Julie Felix – Hota Chocolata (1978)

frontcover1Julie Ann Felix (born 14 June 1938, Santa Barbara, California) is an American born, British-based folk recording artist who achieved success in the late 1960s and early 1970s. She continues to perform and releases albums on her own record label.

She graduated in 1956 from high school in Westchester, Los Angeles, California. The same year that she arrived in the United Kingdom, she became the first solo folk performer signed to a major British record label, when she gained a recording contract with Decca Records. Within a decade she had a well-established career. In 1965 she was reportedly the first folksinger to fill the Royal Albert Hall, and was described by The Times as “Britain’s First Lady of Folk”.

In 1966 Felix became the resident singer on the BBC television programme The Frost Report, presented by David Frost. She hosted her own shows for the BBC from 1968 to 1970, including the series Once More With Felix (the first episode was transmitted on 9 December 1967). Among those featured on her show were The Kinks, Leonard Cohen and Led Zeppelin’s lead guitarist, Jimmy Page, who played the “White Summer” and “Black Mountain Side” guitar solo pieces. On 1 May 1967 she appeared on the German TV show Beat-Club; in September 1968 at the International Essen Song Days. She performed at the Isle of Wight Festival in 1969.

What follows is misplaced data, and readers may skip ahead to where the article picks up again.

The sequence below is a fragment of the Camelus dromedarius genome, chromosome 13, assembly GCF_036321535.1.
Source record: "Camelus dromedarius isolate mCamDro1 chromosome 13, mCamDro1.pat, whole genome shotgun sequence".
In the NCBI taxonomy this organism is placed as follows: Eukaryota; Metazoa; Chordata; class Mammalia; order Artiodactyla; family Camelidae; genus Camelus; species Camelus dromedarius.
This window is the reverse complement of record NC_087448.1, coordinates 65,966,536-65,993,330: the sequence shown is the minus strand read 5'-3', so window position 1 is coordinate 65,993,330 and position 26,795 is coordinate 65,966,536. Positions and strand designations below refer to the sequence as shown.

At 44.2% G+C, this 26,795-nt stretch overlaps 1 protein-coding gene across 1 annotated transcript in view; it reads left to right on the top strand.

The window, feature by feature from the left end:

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She had two UK Singles Chart hits in 1970. The first was with the song entitled “If I Could (El Cóndor Pasa)”, while the second, marginally less successful, was called “Heaven is Here”. 1990 saw the release of a new album, Bright Shadows.
On 24 March 2008 she appeared on a BBC Four programme in which stars of The Frost Report gathered for a night celebrating 40 years since Frost Over England; Felix sang “Blowin’ in the Wind”. She has appeared at the Wynd Theatre, Melrose, Scottish Borders, on an annual basis over the past few years.

She now lives in Chorleywood, Hertfordshire, England, and is still recording and performing, appearing on stage on her 70th birthday in 2008 (by Wikipedia)
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Alternate front + back cover
“I feel we need to welcome the divine feminine into our lives and into our hearts … Patriarchy has led to wars, killing, and the rape of mother earth. Both men and women need to feel the love of the feminine side of God.” (Julie Felix)
Listen to another beautiful album by Julie Felix … wonderful songs, fantastic lyrics … what a great artist !
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Single from Norway
Personnel:
Julie Felix (guitar, vocals, Percussion)
Steve Hayton (guitar, Percussion, background vocals)
Danny Thompson (bass, percussion)
+
Ted Lazer (accordion on 06.)
Kesh Sathie (tabla, tambura on 12.)
Billy Stevens (harmonica on 03. + 09.)
+
Background vocals:
Mick + Donna (on 01.)
Tanit + Samantha (on 06.)
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Tracklist:
01. Hota Chocolata (Felix) 3.31
02. Let Me Love You (Felix) 2.57
03. Deportees (Guthrie) 4.47
04. Solado De Levita (Traditional) 2.32
05. Da Me La Fuerza (Felix) 3.14
06. In Paris (Felix) 3.15
07. Hey Liley-Liley Lo (Austin/Lomax) 0.54
08. Windy Morning (Felix) 2:46
09. David (Felix) 2.37
10. Sydney Harbour (Felix) 4.51
11. Clotho’s Web (Felix) 3.38
12. Face Of The Moon (Felix) 3.12
15. Moon Light (Felix) 2.38
16. Pow Wow! (Felix) 2.23

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gigguide2017
Still alive and well …

Scorpions – Crazy World (1990)